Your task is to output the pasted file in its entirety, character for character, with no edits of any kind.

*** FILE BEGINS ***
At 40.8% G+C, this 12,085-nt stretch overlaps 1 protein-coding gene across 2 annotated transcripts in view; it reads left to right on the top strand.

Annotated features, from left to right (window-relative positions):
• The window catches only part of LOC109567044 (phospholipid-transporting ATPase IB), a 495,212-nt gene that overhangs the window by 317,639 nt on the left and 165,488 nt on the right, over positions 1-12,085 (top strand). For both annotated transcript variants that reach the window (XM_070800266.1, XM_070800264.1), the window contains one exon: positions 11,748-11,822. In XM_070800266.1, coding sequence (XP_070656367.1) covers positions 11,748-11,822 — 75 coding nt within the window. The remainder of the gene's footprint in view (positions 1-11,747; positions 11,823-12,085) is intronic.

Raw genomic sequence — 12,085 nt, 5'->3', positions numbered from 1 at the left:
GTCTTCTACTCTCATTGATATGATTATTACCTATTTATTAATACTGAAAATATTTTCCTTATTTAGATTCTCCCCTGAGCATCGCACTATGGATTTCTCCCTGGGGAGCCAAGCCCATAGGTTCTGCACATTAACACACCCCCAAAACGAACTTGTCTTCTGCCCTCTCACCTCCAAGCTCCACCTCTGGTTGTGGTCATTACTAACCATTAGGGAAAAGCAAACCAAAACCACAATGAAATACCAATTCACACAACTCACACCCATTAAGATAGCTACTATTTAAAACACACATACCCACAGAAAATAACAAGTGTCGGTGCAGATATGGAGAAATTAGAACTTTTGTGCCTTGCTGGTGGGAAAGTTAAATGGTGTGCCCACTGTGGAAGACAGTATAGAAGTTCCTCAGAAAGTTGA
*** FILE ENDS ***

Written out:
At 40.8% G+C, this 12,085-nt stretch overlaps 1 protein-coding gene across 2 annotated transcripts in view; it reads left to right on the top strand.

Annotated features, from left to right (window-relative positions):
• The window catches only part of LOC109567044 (phospholipid-transporting ATPase IB), a 495,212-nt gene that overhangs the window by 317,639 nt on the left and 165,488 nt on the right, over positions 1-12,085 (top strand). For both annotated transcript variants that reach the window (XM_070800266.1, XM_070800264.1), the window contains one exon: positions 11,748-11,822. In XM_070800266.1, coding sequence (XP_070656367.1) covers positions 11,748-11,822 — 75 coding nt within the window. The remainder of the gene's footprint in view (positions 1-11,747; positions 11,823-12,085) is intronic.

Raw genomic sequence — 12,085 nt, 5'->3', positions numbered from 1 at the left:
GTCTTCTACTCTCATTGATATGATTATTACCTATTTATTAATACTGAAAATATTTTCCTTATTTAGATTCTCCCCTGAGCATCGCACTATGGATTTCTCCCTGGGGAGCCAAGCCCATAGGTTCTGCACATTAACACACCCCCAAAACGAACTTGTCTTCTGCCCTCTCACCTCCAAGCTCCACCTCTGGTTGTGGTCATTACTAACCATTAGGGAAAAGCAAACCAAAACCACAATGAAATACCAATTCACACAACTCACACCCATTAAGATAGCTACTATTTAAAACACACATACCCACAGAAAATAACAAGTGTCGGTGCAGATATGGAGAAATTAGAACTTTTGTGCCTTGCTGGTGGGAAAGTTAAATGGTGTGCCCACTGTGGAAGACAGTATAGAAGTTCCTCAGAAAGTTGA